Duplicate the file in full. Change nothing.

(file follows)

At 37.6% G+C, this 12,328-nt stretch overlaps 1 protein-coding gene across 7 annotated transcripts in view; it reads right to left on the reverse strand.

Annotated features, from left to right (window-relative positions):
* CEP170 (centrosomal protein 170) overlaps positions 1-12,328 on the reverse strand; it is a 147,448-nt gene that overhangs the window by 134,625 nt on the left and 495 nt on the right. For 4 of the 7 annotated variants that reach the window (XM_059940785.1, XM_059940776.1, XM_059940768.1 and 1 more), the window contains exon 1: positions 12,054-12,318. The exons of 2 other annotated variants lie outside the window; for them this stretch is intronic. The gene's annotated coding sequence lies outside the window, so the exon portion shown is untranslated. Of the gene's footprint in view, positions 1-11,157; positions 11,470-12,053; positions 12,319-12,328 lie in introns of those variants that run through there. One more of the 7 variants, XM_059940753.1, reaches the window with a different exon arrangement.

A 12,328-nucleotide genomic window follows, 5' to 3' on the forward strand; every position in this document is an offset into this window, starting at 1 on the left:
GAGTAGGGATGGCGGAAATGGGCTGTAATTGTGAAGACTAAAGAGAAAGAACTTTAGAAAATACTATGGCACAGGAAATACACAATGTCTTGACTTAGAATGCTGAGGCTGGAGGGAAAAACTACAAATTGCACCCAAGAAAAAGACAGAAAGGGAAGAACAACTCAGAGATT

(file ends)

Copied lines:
At 37.6% G+C, this 12,328-nt stretch overlaps 1 protein-coding gene across 7 annotated transcripts in view; it reads right to left on the reverse strand.

Annotated features, from left to right (window-relative positions):
* CEP170 (centrosomal protein 170) overlaps positions 1-12,328 on the reverse strand; it is a 147,448-nt gene that overhangs the window by 134,625 nt on the left and 495 nt on the right. For 4 of the 7 annotated variants that reach the window (XM_059940785.1, XM_059940776.1, XM_059940768.1 and 1 more), the window contains exon 1: positions 12,054-12,318. The exons of 2 other annotated variants lie outside the window; for them this stretch is intronic. The gene's annotated coding sequence lies outside the window, so the exon portion shown is untranslated. Of the gene's footprint in view, positions 1-11,157; positions 11,470-12,053; positions 12,319-12,328 lie in introns of those variants that run through there. One more of the 7 variants, XM_059940753.1, reaches the window with a different exon arrangement.

A 12,328-nucleotide genomic window follows, 5' to 3' on the forward strand; every position in this document is an offset into this window, starting at 1 on the left:
GAGTAGGGATGGCGGAAATGGGCTGTAATTGTGAAGACTAAAGAGAAAGAACTTTAGAAAATACTATGGCACAGGAAATACACAATGTCTTGACTTAGAATGCTGAGGCTGGAGGGAAAAACTACAAATTGCACCCAAGAAAAAGACAGAAAGGGAAGAACAACTCAGAGATT